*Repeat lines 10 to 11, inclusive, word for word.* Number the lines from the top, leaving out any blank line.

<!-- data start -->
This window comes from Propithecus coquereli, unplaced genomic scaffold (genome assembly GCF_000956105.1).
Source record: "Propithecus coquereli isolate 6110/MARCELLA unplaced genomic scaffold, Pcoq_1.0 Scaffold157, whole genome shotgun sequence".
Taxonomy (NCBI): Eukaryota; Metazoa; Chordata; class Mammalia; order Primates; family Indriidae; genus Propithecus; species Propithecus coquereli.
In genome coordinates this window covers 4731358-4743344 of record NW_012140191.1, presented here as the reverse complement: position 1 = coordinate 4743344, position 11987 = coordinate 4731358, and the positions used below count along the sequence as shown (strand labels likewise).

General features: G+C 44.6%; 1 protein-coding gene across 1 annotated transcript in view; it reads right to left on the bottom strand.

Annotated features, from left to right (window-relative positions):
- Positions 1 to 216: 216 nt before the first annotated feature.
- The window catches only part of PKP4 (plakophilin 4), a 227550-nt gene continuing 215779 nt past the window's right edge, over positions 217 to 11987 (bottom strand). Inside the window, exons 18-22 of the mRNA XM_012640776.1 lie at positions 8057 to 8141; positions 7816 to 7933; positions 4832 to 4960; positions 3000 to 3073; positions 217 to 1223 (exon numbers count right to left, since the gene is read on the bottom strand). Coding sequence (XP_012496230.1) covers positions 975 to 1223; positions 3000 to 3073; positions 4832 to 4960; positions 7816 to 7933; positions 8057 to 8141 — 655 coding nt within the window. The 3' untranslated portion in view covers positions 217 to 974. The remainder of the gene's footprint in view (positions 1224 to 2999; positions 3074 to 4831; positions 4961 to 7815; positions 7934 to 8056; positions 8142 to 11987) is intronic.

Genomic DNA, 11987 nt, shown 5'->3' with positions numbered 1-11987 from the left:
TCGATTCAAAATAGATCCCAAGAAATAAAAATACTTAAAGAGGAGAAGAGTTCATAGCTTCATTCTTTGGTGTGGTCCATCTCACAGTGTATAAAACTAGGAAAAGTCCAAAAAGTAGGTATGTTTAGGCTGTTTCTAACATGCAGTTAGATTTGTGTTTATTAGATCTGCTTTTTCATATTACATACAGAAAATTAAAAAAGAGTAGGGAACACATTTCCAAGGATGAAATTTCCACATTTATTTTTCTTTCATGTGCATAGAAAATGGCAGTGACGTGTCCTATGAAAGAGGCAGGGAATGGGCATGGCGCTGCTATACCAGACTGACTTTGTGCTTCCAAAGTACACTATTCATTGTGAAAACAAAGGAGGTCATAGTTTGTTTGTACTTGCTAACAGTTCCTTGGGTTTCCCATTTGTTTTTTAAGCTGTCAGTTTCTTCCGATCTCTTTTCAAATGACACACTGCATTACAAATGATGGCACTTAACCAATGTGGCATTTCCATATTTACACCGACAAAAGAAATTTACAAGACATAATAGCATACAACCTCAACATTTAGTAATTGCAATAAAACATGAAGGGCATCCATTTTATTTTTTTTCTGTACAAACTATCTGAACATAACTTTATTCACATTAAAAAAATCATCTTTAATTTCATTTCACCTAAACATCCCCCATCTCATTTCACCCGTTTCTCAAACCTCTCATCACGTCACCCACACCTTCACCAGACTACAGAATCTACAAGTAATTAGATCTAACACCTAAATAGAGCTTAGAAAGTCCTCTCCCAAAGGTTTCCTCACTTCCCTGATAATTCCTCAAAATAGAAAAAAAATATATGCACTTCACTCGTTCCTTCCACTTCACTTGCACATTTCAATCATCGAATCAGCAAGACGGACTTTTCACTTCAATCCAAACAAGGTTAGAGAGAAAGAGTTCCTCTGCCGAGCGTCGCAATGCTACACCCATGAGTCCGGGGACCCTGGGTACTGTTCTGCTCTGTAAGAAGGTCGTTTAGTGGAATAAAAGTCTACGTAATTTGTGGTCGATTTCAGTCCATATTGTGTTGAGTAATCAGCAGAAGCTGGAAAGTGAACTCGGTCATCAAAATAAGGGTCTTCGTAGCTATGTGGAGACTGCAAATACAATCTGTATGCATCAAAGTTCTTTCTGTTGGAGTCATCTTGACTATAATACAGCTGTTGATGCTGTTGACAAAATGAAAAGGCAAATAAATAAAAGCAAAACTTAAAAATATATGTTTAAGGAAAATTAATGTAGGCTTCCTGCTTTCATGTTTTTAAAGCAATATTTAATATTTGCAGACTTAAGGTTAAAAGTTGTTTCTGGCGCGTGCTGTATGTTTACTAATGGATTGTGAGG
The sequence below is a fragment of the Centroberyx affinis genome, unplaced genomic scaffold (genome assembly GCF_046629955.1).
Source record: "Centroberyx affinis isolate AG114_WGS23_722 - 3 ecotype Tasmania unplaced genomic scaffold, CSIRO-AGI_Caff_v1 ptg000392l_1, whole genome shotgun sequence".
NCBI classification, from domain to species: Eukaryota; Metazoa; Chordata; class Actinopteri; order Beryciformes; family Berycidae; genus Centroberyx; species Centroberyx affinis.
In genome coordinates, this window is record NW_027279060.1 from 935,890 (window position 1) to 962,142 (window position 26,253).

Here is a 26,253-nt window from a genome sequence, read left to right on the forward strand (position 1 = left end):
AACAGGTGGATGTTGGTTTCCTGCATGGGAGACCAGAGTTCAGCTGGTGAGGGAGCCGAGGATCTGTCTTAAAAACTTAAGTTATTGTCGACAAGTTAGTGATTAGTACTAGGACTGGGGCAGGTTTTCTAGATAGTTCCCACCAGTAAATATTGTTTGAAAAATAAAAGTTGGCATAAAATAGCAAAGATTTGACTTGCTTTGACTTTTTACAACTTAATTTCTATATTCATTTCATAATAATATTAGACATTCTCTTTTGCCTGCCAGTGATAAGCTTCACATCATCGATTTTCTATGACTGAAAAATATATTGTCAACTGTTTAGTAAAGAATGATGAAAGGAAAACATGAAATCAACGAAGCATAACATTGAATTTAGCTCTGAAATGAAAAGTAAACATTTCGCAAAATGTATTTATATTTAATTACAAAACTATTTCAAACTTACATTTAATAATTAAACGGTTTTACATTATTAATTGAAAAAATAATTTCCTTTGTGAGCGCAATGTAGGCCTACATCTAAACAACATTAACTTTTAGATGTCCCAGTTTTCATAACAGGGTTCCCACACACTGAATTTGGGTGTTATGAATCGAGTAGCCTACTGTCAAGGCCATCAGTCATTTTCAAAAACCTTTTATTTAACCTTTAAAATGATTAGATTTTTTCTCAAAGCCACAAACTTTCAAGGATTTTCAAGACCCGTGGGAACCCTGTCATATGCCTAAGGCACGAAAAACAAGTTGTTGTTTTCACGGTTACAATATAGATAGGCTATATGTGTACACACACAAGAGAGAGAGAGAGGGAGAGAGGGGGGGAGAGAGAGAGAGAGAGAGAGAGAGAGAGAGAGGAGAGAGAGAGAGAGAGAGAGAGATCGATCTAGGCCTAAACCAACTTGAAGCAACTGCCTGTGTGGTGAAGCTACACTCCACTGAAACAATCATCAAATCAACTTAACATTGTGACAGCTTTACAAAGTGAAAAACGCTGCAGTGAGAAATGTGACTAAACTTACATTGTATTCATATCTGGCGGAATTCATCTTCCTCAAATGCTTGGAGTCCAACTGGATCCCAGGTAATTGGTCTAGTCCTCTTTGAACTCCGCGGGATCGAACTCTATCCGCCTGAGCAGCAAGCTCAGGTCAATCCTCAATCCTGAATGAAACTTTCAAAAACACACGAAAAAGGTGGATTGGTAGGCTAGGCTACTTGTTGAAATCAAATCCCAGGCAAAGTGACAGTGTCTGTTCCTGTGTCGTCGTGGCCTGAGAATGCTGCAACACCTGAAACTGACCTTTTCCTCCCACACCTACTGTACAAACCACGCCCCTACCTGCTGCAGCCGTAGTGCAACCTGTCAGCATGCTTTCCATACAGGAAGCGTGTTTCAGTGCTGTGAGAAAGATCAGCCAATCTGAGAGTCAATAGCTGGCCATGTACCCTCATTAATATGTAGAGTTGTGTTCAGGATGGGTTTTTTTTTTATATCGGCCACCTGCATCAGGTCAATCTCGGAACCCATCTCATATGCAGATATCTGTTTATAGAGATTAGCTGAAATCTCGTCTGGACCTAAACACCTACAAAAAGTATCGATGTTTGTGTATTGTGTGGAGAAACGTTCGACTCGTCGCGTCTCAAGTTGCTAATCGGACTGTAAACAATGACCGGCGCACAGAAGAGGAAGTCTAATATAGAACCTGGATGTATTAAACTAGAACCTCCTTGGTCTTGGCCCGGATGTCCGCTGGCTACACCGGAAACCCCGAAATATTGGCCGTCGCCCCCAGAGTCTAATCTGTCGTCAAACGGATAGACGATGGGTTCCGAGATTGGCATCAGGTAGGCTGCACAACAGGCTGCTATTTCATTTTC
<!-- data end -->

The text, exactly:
TCGATTCAAAATAGATCCCAAGAAATAAAAATACTTAAAGAGGAGAAGAGTTCATAGCTTCATTCTTTGGTGTGGTCCATCTCACAGTGTATAAAACTAGGAAAAGTCCAAAAAGTAGGTATGTTTAGGCTGTTTCTAACATGCAGTTAGATTTGTGTTTATTAGATCTGCTTTTTCATATTACATACAGAAAATTAAAAAAGAGTAGGGAACACATTTCCAAGGATGAAATTTCCACATTTATTTTTCTTTCATGTGCATAGAAAATGGCAGTGACGTGTCCTATGAAAGAGGCAGGGAATGGGCATGGCGCTGCTATACCAGACTGACTTTGTGCTTCCAAAGTACACTATTCATTGTGAAAACAAAGGAGGTCATAGTTTGTTTGTACTTGCTAACAGTTCCTTGGGTTTCCCATTTGTTTTTTAAGCTGTCAGTTTCTTCCGATCTCTTTTCAAATGACACACTGCATTACAAATGATGGCACTTAACCAATGTGGCATTTCCATATTTACACCGACAAAAGAAATTTACAAGACATAATAGCATACAACCTCAACATTTAGTAATTGCAATAAAACATGAAGGGCATCCATTTTATTTTTTTTCTGTACAAACTATCTGAACATAACTTTATTCACATTAAAAAAATCATCTTTAATTTCATTTCACCTAAACATCCCCCATCTCATTTCACCCGTTTCTCAAACCTCTCATCACGTCACCCACACCTTCACCAGACTACAGAATCTACAAGTAATTAGATCTAACACCTAAATAGAGCTTAGAAAGTCCTCTCCCAAAGGTTTCCTCACTTCCCTGATAATTCCTCAAAATAGAAAAAAAATATATGCACTTCACTCGTTCCTTCCACTTCACTTGCACATTTCAATCATCGAATCAGCAAGACGGACTTTTCACTTCAATCCAAACAAGGTTAGAGAGAAAGAGTTCCTCTGCCGAGCGTCGCAATGCTACACCCATGAGTCCGGGGACCCTGGGTACTGTTCTGCTCTGTAAGAAGGTCGTTTAGTGGAATAAAAGTCTACGTAATTTGTGGTCGATTTCAGTCCATATTGTGTTGAGTAATCAGCAGAAGCTGGAAAGTGAACTCGGTCATCAAAATAAGGGTCTTCGTAGCTATGTGGAGACTGCAAATACAATCTGTATGCATCAAAGTTCTTTCTGTTGGAGTCATCTTGACTATAATACAGCTGTTGATGCTGTTGACAAAATGAAAAGGCAAATAAATAAAAGCAAAACTTAAAAATATATGTTTAAGGAAAATTAATGTAGGCTTCCTGCTTTCATGTTTTTAAAGCAATATTTAATATTTGCAGACTTAAGGTTAAAAGTTGTTTCTGGCGCGTGCTGTATGTTTACTAATGGATTGTGAGG
The sequence below is a fragment of the Centroberyx affinis genome, unplaced genomic scaffold (genome assembly GCF_046629955.1).